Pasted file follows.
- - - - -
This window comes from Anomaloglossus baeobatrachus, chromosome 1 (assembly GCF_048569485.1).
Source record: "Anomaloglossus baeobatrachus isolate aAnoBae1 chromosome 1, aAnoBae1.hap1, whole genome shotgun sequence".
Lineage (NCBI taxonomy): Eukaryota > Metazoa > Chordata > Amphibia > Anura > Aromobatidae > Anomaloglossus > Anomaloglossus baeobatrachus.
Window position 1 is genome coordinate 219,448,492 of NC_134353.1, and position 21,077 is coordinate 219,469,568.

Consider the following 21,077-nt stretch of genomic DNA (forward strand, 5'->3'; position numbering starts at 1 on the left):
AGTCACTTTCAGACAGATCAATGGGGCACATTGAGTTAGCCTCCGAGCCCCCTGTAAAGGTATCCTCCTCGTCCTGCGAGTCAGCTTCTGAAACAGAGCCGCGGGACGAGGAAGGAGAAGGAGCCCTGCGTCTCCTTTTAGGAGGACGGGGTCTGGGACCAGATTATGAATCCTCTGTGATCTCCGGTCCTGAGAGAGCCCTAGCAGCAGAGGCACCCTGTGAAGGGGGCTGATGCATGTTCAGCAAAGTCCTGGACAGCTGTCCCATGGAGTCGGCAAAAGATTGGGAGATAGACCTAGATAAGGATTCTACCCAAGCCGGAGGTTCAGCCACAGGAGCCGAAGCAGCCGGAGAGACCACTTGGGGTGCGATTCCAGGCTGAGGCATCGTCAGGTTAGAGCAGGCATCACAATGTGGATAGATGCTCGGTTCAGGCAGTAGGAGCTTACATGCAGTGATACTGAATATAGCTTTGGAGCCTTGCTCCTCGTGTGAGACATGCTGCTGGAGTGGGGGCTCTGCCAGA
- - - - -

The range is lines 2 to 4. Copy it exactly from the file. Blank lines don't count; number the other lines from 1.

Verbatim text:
Source record: "Anomaloglossus baeobatrachus isolate aAnoBae1 chromosome 1, aAnoBae1.hap1, whole genome shotgun sequence".
Lineage (NCBI taxonomy): Eukaryota > Metazoa > Chordata > Amphibia > Anura > Aromobatidae > Anomaloglossus > Anomaloglossus baeobatrachus.
Window position 1 is genome coordinate 219,448,492 of NC_134353.1, and position 21,077 is coordinate 219,469,568.